Saturday, December 11, 2010

`She Put Her Finger Inside the Cup'

In her 1963 essay “The Catholic Novelist in the Protestant South,” first delivered as a lecture at Georgetown University ten months before her death, Flannery O’Connor writes:

“My own approach to fiction, at least when I have to talk about it, is very like the one Dr. Johnson’s blind housekeeper used when she poured tea. She put her finger inside the cup. I think that if there is any value in hearing writers talk, it would be in hearing what they can witness to, and not what they can theorize about. I think it would be in hearing what some of their larger concerns are—the really important things that make details fall into place without too much sinister calculation on the writer’s part.”

Theory, beyond question, is a dreary business, and O’Connor’s plain-spoken dismissal of writers spouting off is refreshing. What interests me more, though, is her use of the Johnson anecdote about Anna Williams (I wrote about O’Connor’s affinities with Johnson here). She was the daughter of a Welsh physician, Zachariah Williams, who, as John Wain writes in his life, belonged to “Johnson’s odd collection of friends.” The elder Williams “had a vein of originality, not to say eccentricity.” His daughter was three years older than Johnson and, Wain says, “a gifted woman with literary ambitions.” Another biographer, W. Jackson Bate, tells us she “wrote poems and knew French and Italian,” and became a companion to Tetty Johnson, the lexicographer’s wife, shortly before Tetty’s death in 1752.

She remained a member of Johnson’s household for the rest of her life, except for six years in her own lodgings. Even then, Johnson was her guest for a cup of tea each evening. Johnson enabled her to have cataract surgery, which proved unsuccessful. He raised £100 in 1766 by arranging for her writings to be published, and scholars believe some of the contents were written by Johnson. By all accounts Williams was a difficult person but Johnson’s devotion remained stalwart. He wrote of her in a letter after her death:

“Her curiosity was universal, her knowledge was very extensive, and she sustained forty years of misery with steady fortitude. Thirty years and more she had been my companion, and her death has left me very desolate.”

Johnson’s reserves of compassion, of simple human love, were immense. His houses served as informal ramshackle sanctuaries for Williams, his servant Frank Barber (Bate says “Johnson regarded him as though he were a son…”) and Dr. Robert Levet, about whom he wrote one of his finest poems. O’Connor makes no further mention of Williams and her blindness in the essay but in the sixth paragraph writes:

“No one taking part in these discussions [of Catholic writers in the South] seems to remember that the eye sees what it has been given to see by concrete circumstances, and that the imagination reproduces what by some related gift it is able to make live.”

Perhaps this picks up from O’Connor’s earlier mention of writers “witnessing,” conventionally a visual act. As Anna Williams’ blindness was the “concrete circumstance” she learned to live with, so too writers adapt by putting their fingers inside the cup of tea. In the essay’s final paragraph O’Connor writes:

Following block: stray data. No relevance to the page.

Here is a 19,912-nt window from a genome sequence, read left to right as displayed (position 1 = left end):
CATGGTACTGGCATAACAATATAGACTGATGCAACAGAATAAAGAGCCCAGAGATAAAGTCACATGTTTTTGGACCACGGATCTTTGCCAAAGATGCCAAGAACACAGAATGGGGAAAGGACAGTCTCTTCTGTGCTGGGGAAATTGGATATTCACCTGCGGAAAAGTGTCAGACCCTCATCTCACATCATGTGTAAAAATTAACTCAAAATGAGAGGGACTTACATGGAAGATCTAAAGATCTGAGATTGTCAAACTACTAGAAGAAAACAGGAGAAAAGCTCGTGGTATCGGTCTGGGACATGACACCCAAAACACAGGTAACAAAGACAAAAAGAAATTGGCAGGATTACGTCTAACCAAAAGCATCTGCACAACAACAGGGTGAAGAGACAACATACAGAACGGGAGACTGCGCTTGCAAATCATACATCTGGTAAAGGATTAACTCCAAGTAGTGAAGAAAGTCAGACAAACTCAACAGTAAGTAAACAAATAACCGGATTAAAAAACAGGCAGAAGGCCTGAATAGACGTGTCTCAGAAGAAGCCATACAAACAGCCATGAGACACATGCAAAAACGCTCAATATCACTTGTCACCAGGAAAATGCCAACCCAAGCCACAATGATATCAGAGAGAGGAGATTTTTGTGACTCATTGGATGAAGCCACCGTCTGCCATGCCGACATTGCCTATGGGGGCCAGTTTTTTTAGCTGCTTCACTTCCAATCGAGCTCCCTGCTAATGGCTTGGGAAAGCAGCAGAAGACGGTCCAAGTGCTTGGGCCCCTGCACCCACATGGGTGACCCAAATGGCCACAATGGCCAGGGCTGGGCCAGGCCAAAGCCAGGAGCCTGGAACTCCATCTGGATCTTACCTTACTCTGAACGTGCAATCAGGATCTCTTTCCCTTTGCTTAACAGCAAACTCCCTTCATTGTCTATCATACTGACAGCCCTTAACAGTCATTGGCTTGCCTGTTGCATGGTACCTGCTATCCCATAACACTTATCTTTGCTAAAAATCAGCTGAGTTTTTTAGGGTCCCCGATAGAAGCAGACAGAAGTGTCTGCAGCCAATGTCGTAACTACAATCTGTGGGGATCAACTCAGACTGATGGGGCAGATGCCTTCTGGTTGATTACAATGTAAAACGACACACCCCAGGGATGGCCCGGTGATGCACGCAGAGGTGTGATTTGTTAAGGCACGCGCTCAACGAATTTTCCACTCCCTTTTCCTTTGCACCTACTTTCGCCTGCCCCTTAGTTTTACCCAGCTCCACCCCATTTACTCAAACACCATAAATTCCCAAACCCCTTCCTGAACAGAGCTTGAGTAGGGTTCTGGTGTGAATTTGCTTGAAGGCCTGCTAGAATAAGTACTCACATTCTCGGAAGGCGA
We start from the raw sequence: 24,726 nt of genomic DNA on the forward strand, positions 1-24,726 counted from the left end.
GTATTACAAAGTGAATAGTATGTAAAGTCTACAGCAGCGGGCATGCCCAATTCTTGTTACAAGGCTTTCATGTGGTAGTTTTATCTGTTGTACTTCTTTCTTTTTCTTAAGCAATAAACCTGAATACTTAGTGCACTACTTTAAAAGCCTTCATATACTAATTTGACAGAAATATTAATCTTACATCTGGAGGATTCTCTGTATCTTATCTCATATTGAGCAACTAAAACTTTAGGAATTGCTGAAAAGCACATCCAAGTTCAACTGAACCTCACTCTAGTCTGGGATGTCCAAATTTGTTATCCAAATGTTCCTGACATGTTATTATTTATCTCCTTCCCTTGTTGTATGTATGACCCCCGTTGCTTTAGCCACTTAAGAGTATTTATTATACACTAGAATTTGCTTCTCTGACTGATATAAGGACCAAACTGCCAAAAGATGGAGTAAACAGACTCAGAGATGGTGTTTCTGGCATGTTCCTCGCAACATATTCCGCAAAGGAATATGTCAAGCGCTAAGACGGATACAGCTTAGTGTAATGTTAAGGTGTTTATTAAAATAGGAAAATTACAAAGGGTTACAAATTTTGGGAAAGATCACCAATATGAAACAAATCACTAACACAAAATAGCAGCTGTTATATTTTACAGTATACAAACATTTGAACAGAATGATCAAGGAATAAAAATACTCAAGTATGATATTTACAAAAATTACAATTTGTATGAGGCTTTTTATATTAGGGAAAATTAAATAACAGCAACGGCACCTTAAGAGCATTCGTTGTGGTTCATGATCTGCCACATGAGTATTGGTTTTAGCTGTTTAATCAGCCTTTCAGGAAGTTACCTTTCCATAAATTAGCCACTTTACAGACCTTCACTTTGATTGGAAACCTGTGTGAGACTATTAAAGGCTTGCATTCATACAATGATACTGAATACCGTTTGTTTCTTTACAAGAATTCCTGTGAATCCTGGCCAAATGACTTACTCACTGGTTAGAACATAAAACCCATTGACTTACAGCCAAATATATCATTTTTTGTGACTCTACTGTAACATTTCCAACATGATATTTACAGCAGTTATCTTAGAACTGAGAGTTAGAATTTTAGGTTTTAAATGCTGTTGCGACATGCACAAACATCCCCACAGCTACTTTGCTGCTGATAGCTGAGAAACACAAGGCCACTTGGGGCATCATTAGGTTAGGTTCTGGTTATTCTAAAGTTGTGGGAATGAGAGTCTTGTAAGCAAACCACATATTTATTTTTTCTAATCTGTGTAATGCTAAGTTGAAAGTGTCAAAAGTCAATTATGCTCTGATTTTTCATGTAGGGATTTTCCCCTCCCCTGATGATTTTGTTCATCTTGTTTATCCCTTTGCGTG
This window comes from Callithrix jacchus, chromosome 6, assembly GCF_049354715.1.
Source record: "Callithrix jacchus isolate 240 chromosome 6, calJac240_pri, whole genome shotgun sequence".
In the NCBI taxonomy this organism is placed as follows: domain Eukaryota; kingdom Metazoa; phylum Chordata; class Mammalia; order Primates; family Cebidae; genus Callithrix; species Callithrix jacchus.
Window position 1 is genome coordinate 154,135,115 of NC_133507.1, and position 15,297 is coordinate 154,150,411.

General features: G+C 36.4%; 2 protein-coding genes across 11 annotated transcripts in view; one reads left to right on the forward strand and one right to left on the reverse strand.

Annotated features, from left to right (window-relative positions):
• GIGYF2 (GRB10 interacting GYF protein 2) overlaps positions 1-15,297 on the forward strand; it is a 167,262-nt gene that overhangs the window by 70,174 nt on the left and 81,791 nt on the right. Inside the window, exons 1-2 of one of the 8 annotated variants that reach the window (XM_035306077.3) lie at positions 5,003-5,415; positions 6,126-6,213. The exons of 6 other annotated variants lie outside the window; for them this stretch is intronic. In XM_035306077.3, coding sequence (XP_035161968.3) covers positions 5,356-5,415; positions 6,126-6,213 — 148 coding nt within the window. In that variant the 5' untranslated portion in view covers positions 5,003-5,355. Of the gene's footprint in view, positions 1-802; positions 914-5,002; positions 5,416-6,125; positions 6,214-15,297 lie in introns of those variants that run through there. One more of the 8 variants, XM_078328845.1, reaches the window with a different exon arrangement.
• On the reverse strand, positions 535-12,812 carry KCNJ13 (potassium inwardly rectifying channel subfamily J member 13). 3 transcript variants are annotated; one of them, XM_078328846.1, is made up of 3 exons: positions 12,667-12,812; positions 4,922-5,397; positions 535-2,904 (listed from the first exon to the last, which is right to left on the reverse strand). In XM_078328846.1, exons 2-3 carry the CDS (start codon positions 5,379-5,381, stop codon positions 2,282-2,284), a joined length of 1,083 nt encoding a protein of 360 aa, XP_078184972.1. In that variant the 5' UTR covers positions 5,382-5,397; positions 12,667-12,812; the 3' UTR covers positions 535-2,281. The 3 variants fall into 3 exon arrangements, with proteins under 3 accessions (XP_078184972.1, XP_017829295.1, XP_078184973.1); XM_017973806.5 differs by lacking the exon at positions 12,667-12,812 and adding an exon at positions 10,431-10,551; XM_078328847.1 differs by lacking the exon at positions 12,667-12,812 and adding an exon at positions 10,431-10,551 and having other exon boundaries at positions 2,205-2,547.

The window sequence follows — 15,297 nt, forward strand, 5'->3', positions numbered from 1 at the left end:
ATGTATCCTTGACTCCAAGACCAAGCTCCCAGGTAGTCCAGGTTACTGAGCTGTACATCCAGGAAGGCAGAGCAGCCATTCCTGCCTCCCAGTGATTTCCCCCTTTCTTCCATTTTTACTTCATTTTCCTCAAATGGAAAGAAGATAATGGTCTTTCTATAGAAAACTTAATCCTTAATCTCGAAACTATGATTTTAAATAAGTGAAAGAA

“The poet is traditionally a blind man. But the Christian poet, and the story-teller as well, is like the blind man Christ touched, who looked then and saw men as if they were trees—but walking. Christ touched him again, and he saw clearly. We will not see clearly until Christ touches us in death, but this first touch is the beginning of vision, and it is an invitation to deeper and stranger visions that we shall have to accept if we want to realize a Catholic literature.”


William A. Sigler said...

Those are some shockingly thoughtful quotes from O’Connor. They not only extend upon your bracing post from yesterday, but open up a whole nest of questions about the gap between writer and reader. How does a blind person witness? How can readers “hear” a writer’s visions? What details are essential to the (unspoken and personal) theme and what are too-sinister calculations?

And how is all of this tied in to the idea of a Catholic writer in the Protestant South? O’Connor correlates the insight of the blind with the relative purity and mysticism of the Catholic faith, suggesting a deeper level of faith in the dangerousness of one’s visions is required to reach the state that separates a writer of spirit from one of society (a startling insinuation in itself, given the deep-seated animosity between faiths in the South).

I suppose I’ll have to read the whole essay, but I like the ambiguity left by these implications.

Fred said...

"I have since had reason to think that I was mistaken; for I have been informed by a lady, who was long intimate with her, and likely to be a more accurate observer of such matters, that she had acquired such a niceness of touch, as to know by feeling on the outside of the cup, how near it was to being full" (Boswell).